Is erb palsy painful?

It can be: The nerve damage can result in discomfort. We do occasionally need to treat the children with codeine. Watch http://www.Youtube.Com/watch?V=b68jtv0-teo to learn a little more. ...Read more

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Is erb duchenne palsy reversible?

Yes: 80% of cases improve without any help, within 1 week. Otherwise consulting a pediatric neurologist and physiotherapy, after 1 week is recommended. ...Read more

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How is third nerve palsy diagnosed?

How is third nerve palsy diagnosed?

History and exam: Typically the diagnosis of a third nerve palsy is made by a history of double vision and then a clinical exam that demonstrates and abnormality of the opening of the eyelid (ptosis), the pupillary size (bigger) and/or the eye movement. Imaging may be useful for uncovering the cause, but the diagnosis is made clinically. ...Read more

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Cerebral palsy and myoclonus related?

Cerebral palsy and myoclonus related?

Spasticity: CP and myoclonus involve over active stretch reflexes. They are caused by release of these reflexes from higher cortical brain control. ...Read more

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What's radial nerve's palsy?

What's radial nerve's palsy?

Radial nerve palsy: Is a condition inwhich the radial nerve ceases to function. It can be temposary if the nerve was just bruised, or it can be permanent if the nerve was irreversably damaged. The radial nerve is responsible for several of the muscles that control the hand and wrist as well as the triceps muscle. The effect of the palsy depends on where the nerve was injured. Everything downstrem will be affected. ...Read more

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What is spastic dyplegia of cerebral palsy?

Legs>arms: Spastic diplegia is a condition in which the lower extremities are more affected than uppers. Intelligence may be normal and ambulation with braces or ankle supports may be good ...Read more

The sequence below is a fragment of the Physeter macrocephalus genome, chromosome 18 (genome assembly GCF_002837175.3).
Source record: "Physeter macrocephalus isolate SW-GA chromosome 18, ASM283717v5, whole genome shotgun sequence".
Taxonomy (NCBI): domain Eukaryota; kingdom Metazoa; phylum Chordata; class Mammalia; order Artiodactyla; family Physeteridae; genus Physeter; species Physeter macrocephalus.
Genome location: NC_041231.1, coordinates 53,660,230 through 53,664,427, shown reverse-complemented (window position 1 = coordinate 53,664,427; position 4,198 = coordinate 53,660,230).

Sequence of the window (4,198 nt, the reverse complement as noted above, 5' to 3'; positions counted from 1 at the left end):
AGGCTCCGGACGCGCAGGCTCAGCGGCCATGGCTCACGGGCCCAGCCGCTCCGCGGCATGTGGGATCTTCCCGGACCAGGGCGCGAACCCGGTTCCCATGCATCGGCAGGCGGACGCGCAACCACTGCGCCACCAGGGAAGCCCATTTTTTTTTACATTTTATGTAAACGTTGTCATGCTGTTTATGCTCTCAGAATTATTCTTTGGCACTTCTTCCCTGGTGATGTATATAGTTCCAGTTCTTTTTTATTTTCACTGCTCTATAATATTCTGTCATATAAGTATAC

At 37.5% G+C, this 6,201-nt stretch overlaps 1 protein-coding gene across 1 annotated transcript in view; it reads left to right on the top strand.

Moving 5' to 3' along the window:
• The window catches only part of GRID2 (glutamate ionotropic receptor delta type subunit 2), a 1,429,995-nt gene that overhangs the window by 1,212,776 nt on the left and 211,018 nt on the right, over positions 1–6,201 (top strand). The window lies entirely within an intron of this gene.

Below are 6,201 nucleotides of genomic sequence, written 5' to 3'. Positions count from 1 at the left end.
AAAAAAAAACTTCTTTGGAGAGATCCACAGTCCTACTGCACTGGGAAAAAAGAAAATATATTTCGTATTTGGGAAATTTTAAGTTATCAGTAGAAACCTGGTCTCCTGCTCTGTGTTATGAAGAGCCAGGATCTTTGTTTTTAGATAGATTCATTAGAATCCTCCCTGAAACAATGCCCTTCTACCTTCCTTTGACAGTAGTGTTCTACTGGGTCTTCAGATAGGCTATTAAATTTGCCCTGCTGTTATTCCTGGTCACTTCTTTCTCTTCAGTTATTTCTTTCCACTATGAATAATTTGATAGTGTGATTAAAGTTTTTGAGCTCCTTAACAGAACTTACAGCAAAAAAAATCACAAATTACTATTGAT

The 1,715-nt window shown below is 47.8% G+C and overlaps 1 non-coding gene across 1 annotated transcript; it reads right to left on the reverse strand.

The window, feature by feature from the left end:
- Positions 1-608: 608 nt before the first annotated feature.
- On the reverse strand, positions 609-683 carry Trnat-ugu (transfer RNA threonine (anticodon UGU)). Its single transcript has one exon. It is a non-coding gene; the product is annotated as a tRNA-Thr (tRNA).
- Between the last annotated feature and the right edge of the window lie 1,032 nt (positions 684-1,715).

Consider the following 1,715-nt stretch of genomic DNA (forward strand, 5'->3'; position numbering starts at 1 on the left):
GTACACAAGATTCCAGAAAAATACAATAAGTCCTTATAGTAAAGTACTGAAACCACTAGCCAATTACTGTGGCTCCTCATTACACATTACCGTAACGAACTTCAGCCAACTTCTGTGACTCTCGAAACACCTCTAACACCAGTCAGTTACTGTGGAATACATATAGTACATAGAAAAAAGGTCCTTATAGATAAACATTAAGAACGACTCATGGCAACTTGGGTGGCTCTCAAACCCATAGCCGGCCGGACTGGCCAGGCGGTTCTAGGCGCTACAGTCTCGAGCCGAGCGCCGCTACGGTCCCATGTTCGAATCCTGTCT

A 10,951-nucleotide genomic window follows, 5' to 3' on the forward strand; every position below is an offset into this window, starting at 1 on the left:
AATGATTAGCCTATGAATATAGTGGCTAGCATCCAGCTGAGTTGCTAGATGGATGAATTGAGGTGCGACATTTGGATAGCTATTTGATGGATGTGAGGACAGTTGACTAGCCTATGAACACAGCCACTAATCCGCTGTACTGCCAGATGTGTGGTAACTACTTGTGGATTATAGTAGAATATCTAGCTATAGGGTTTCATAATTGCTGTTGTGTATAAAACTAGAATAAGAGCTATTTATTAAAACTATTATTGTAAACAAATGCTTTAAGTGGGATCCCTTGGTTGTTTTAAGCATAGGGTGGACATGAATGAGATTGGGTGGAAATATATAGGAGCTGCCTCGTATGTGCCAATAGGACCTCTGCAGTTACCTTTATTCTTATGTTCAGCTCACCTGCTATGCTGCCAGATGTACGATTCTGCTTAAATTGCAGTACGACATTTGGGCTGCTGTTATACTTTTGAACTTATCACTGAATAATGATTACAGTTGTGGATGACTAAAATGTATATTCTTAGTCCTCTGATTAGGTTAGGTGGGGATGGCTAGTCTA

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What is cerebral palsy?

What is cerebral palsy?

Cerebral palsy is a : Group of disorders of impaired motor functions that are described by the way they limit mobility & hand use. Most commonly from a fetal brain malformation or injury that occurred any time from the 3rd week of gestation till term, about 10-20% of cases occur from asphyxia during labor & delivery or in the first years of life. Pediatric, early intervention services & subspecialty care all help. ...Read more

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Is there a connection between guillain barre syndrome and bells palsy?

Is there a connection between guillain barre syndrome and bells palsy?

Yes: The famous c miller fisher described facial paresis with ataxia and areflexia as a variant of guillain barre. This fisher variant is rare but well known. ...Read more

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What are the last stages of motor neurons disease, bulbar palsy?

Impaired cranial nn: Cranial nerves 9 - 12. Are usually affected in bulbar palsy (a lower motor neuron disease, as compared to pseudobulbar palsy, which i just discussed). Again, there are multiple causes, different ones though. Common symptoms can afftect speech (dysarthria), swallowing (dysphagia), choke on liquids, voice problem (dysphonia). Aspiration of food or fluids can lead to pneumonia and death. ...Read more

Dr. William Singer
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Paralysis (Definition)

A paralyzed limb cannot be voluntarily moved, and the term reflects leg involvement, paraplegia, full body, quadriplegia, and less than full, tetraplegia. Causes can be many, including stroke, trauma, ...Read more